The role of ICTs in sustainable financial development
Gary Fowlie speaking at the Third International Conference on Financing for Development in Addis Ababa, Ethiopia.
On behalf of the International Telecommunication Union I would like to thank all of the Member States, Civil Society and business delegates who during the past week have acknowledged the potential of information and communication technologies, and the data they generate, for sustainable financial development.
I expect the importance information and communication technologies (ICTs) play in our lives today was brought home to many of you this week when your global connectivity was interrupted and you found yourself on the wrong side of the digital divide. That frustration should serve as a reminder of why the Least Developed Countries (LDCs) in the Istanbul Plan of Action in 2011 insisted that ICT networks be considered basic infrastructure on par with water, transportation and energy.
The LDCs also set an ambitious goal for universal access to the Internet by 2020. They did this because the Internet is arguably our first truly global and shared utility – and with other ICTs it has taken on increasing importance as a cross-cutting and catalytic enabler for all three pillars of sustainable development.
However, like many of us from the developed world, we take ICTs and global connectivity for granted. It’s like breathing, we only think about it when we can’t – the network is down, you aren’t able to access your bank account or your own personal data, maybe the your energy source isn’t working because the smart grid upon which it operates has malfunctioned.
You can be forgiven, because what we’ve also forgotten is how small a role ICTs played at the beginning of the millennium. In the year 2000 there were only 740 million mobile subscriptions and just 7% of the world was online. By the end of this year there will be 7.1 billion mobile subscriptions and more than 3.2 billion people will be online.
The growth in the ICT sector – for a large part based on open transparent licensing and healthy public private partnerships – has been tremendous.
And the potential for innovative financing and sustainable development solutions that harness ICTs as a means of implementing those solutions is infinite. This is illustrated by the ICT innovations in mobile banking developed in Africa – by Africans for Africans, but as an example to be shared with the world.
We believe we’ve only just begun to see the avalanche of innovation that is possible when we have universal and affordable access to ICTs. The Deputy Prime Minister of Belgium set the challenge for us all in this room when he said we need to turn the “digital revolution into a development revolution.”
While we are close to bridging the digital divide in mobile telephony new gaps are appearing.
More than half the world still doesn’t have access to the Internet. In addition to an affordability gap, there is a huge gender gap; 200 million fewer women have access to the internet than men.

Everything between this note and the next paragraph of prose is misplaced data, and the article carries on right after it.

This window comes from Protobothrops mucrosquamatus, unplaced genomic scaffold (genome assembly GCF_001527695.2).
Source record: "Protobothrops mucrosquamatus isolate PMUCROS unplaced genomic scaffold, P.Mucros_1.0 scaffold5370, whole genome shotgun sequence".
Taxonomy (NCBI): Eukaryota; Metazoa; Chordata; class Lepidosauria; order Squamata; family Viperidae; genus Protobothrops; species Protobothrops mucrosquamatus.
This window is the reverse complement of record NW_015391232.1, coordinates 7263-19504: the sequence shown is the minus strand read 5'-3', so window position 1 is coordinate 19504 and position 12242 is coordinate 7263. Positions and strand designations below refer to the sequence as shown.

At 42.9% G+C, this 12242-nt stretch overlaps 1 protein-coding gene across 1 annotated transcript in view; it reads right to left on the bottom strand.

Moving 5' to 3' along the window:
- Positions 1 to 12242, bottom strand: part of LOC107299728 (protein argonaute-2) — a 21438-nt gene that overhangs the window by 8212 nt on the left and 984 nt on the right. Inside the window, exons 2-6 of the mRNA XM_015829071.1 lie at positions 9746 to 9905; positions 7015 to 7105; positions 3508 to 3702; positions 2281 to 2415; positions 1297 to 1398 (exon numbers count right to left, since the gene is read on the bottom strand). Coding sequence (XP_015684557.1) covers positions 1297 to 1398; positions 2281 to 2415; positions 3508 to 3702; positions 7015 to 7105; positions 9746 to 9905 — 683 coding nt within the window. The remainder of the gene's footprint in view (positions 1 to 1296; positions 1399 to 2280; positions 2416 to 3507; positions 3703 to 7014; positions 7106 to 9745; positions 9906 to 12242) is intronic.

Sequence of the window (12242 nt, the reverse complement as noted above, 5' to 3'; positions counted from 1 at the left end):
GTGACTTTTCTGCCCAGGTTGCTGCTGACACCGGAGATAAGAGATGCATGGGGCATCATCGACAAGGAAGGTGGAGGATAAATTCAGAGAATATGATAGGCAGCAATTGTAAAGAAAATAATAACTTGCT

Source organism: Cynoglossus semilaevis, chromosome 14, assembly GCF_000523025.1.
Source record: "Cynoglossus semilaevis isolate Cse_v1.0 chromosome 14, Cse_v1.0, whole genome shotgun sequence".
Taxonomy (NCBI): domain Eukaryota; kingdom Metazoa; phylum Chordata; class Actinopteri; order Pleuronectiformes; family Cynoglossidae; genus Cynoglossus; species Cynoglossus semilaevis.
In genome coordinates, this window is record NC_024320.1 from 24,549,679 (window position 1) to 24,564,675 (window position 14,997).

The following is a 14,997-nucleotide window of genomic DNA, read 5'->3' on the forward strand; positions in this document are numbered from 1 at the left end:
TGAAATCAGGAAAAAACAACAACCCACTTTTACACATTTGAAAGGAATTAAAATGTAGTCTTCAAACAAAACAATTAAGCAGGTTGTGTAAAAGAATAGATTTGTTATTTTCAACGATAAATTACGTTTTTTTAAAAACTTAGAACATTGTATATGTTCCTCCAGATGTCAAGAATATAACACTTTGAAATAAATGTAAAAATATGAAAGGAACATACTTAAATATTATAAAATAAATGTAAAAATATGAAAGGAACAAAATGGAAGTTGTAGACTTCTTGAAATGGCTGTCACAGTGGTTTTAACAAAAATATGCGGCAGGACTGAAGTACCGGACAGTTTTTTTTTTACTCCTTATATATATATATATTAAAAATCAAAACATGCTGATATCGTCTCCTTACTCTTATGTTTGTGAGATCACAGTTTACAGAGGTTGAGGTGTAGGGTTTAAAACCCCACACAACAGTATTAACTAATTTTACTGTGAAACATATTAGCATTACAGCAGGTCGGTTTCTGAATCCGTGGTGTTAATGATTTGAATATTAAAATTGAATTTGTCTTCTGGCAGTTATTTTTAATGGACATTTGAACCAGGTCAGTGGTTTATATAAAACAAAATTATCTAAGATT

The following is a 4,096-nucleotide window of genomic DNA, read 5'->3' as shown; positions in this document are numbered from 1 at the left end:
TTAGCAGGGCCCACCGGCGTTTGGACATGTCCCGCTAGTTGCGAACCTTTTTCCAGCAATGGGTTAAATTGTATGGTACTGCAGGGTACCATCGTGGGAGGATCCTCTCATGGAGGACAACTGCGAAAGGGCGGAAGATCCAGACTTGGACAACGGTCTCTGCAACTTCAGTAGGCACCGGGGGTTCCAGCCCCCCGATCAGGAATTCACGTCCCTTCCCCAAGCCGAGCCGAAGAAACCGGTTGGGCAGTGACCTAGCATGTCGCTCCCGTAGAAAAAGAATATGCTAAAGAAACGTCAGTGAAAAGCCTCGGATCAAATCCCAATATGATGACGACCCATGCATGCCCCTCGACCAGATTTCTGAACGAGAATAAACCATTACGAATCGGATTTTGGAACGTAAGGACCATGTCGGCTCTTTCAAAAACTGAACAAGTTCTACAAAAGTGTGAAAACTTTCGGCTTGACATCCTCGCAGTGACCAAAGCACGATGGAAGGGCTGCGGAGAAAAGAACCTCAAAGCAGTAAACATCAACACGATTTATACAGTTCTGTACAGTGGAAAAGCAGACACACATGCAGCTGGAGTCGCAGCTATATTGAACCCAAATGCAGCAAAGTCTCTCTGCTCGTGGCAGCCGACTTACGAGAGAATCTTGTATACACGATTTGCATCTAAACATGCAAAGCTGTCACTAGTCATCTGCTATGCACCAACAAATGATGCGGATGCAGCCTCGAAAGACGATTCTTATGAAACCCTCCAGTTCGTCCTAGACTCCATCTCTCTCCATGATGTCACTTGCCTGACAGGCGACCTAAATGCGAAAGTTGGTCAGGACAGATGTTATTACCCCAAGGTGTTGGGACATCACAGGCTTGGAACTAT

Recent studies have indicated that by connecting everyone in the developing countries at the same levels as in developed countries, we could create 140 million jobs and lift 160 million people out of poverty.
For every 10% increase in broadband network penetration in the country, the World Bank estimates GDP growth of approximately 1.8%. And this doesn’t include the benefits of increased social inclusion and environmental sustainability these networks enable.
Yesterday, Dr Jeffery Sachs called on member states to develop national broadband plans and strategies, saying broadband networks are our greatest hope for creating real time data analytics, which will be essential for accountability, monitoring and achievement of the SDGs.
Now it is true that you can’t eat a mobile phone – even a broadband enabled smartphone. But the evidence is there – they can and must be used as a means of implementation for all 17 proposed SDGs and the majority of the targets.
Let’s just look at one of those targets; universal birth registration by 2030.
In an age of almost ubiquitous mobile coverage it is hard to understand why up to 35% of children born today won’t have a birth certificate. Not only are these children invisible but they are potentially the most at risk for the development challenges we’re here to tackle. It also can be argued that birth registration is their gateway human right; Article 6 assures them recognition as a person.
If we could secure these children’s ‘digital footprints’ and there is no doubt they will eventually have a digital footprint, we might also be able to assist Member States in building strong broadband based civil registration and vital statistics (CRVS) systems, and by doing so strengthen other e-services in the process.
This year is a landmark on many fronts. The UN turns 70, and ITU is celebrating 150 years of helping to connect the world. In September we will gather in New York to set the sustainable development agenda for all. In December in Paris we will tackle the pressing issue of Climate Change, and one week later we will be back in New York in the General Assembly to conduct the mandatory 10-year review of the UN World Summit on the Information Society.
It will be a once in a lifetime opportunity to bring together all three pillars of sustainable development and to better understand how we can strengthen the people centered Information Society we are so dependent upon.
We should remember that Information isn’t necessarily knowledge and knowledge isn’t necessarily wisdom. Regardless, I’m confident that we will have the wisdom to capitalize on this once in a generation opportunity to create a sustainable digital future.